increasingly simple techniques that have encouraged dissemination of APBI to both

large academic and small community practices. APBI may be administered using a

variety of approaches, both invasive and noninvasive, and with the publication of

single institutional protocols and a few small registry trials, APBI has begun to be

used off protocol [3–6]. However, widespread adoption of external beam APBI, the

most common technique in the United States, awaits the results of two recent randomized studies comparing whole breast irradiation to APBI, RAPID, and NSABP

B-39 [7, 8].


Patient Selection

In 2009, with recognition of the increasing utilization of APBI, both the American

Society for Therapeutic Radiation Oncology (ASTRO) and the Groupe Europeen de

Curietherapie – European Society for Therapeutic Radiology and Oncology (GECESTRO) published consensus guidelines to delineate clinically suitable/low-risk,

cautionary/intermediate-risk, and unsuitable/high-risk categories for the receipt of

APBI outside of a protocol [9, 10]. These guidelines were developed in the absence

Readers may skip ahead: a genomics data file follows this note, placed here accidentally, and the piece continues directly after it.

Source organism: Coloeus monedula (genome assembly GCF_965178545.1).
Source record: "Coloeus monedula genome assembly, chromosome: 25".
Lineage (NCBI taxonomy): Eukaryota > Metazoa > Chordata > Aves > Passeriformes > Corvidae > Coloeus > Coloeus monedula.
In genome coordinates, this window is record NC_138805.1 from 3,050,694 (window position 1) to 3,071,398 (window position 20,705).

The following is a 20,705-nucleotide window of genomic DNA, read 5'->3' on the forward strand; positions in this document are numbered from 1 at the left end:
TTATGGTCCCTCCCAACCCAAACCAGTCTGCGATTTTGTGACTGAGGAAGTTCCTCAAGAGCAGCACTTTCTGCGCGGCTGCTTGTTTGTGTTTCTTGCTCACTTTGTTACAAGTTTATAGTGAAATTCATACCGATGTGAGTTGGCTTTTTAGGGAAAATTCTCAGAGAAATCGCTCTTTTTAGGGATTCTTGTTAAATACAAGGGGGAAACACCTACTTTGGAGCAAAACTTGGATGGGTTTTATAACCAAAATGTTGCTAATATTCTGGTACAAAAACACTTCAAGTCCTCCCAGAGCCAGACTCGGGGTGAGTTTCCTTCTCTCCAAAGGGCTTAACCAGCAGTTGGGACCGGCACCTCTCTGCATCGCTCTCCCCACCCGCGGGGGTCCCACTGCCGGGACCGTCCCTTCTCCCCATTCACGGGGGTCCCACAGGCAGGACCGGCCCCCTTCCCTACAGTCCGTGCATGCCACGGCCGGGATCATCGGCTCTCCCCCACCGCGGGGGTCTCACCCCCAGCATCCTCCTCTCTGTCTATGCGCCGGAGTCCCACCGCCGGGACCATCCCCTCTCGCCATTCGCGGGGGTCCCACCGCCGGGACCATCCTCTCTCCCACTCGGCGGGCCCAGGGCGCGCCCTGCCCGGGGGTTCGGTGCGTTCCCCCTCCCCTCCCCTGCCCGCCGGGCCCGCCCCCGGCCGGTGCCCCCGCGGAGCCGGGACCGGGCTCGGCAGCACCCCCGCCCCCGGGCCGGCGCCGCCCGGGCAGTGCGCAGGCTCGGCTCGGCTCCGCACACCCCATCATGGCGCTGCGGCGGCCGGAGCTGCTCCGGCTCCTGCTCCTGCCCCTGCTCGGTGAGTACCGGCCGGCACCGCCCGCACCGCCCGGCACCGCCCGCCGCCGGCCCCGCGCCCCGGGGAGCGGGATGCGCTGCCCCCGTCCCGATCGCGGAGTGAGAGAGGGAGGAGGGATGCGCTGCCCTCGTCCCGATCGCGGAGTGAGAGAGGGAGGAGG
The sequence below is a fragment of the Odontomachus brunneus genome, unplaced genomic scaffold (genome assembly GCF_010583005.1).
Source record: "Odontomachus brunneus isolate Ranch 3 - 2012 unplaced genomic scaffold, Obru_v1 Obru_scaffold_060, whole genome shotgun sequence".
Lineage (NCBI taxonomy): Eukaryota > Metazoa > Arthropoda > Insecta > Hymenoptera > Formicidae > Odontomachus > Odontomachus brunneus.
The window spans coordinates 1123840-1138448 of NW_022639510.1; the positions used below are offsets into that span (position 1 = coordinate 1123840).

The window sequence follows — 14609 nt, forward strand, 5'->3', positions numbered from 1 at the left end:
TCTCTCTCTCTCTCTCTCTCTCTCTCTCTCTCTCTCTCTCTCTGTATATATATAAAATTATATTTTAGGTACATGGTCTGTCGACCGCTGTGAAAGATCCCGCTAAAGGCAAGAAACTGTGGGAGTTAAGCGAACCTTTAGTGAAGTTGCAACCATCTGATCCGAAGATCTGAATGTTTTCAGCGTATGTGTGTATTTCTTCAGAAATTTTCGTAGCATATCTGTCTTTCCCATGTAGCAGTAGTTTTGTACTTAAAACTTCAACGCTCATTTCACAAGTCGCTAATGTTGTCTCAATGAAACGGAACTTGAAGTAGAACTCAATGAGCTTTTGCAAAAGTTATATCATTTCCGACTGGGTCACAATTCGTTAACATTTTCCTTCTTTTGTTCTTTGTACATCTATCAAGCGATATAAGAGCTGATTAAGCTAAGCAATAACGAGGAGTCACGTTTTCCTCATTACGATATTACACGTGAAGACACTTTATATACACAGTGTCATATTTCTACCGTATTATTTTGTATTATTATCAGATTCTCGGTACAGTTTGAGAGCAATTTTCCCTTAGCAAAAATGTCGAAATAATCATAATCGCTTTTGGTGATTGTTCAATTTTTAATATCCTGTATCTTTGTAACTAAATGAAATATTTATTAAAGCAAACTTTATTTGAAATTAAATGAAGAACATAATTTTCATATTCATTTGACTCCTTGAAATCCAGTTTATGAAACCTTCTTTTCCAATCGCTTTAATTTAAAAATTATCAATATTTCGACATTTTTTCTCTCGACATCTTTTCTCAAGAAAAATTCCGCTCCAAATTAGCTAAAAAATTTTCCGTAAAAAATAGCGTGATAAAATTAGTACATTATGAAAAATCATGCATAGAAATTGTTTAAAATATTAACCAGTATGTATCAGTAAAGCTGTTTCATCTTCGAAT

of randomized prospective data and to date, when evaluated clinically, have failed

to show a relationship between consensus category and risk of local failure [11–13].

Consequently, variability exists regarding the utilization of APBI for specific patient

groups, and subsequent guidelines from the American Society for Breast Surgeons

(ASBrS) and the American Brachytherapy Society (ABS) differ from those published earlier (see Table 5.1 for comparison of “acceptable” patients by society) [14,

15]. Updated ASTRO consensus guidelines are expected in late 2016, but until their

release, selecting a patient suitable for APBI outside of a study should be approached

conservatively with APBI considered appropriate for postmenopausal patients with

completely resected, pathologically staged T1 or small T2 tumors without regional

lymph node involvement or multiple high-risk features including lymphovascular

invasion or hormone receptor-negative status.


APBI Modality Selection

There are four main techniques for delivering APBI: (1) interstitial brachytherapy,

(2) intracavity brachytherapy, (3) intraoperative radiation therapy (IORT), and (4)

external beam radiation therapy (EBRT). The majority of APBI in the United States

is currently delivered with EBRT, but the earliest techniques for APBI and the


Accelerated Partial Breast Irradiation (APBI)


Table 5.1 Consensus guidelines for APBI

ASTRO (2009)


GEC-ESTRO (2009)

“low risk”



Age (years)



≥45 invasive

≥50 DCIS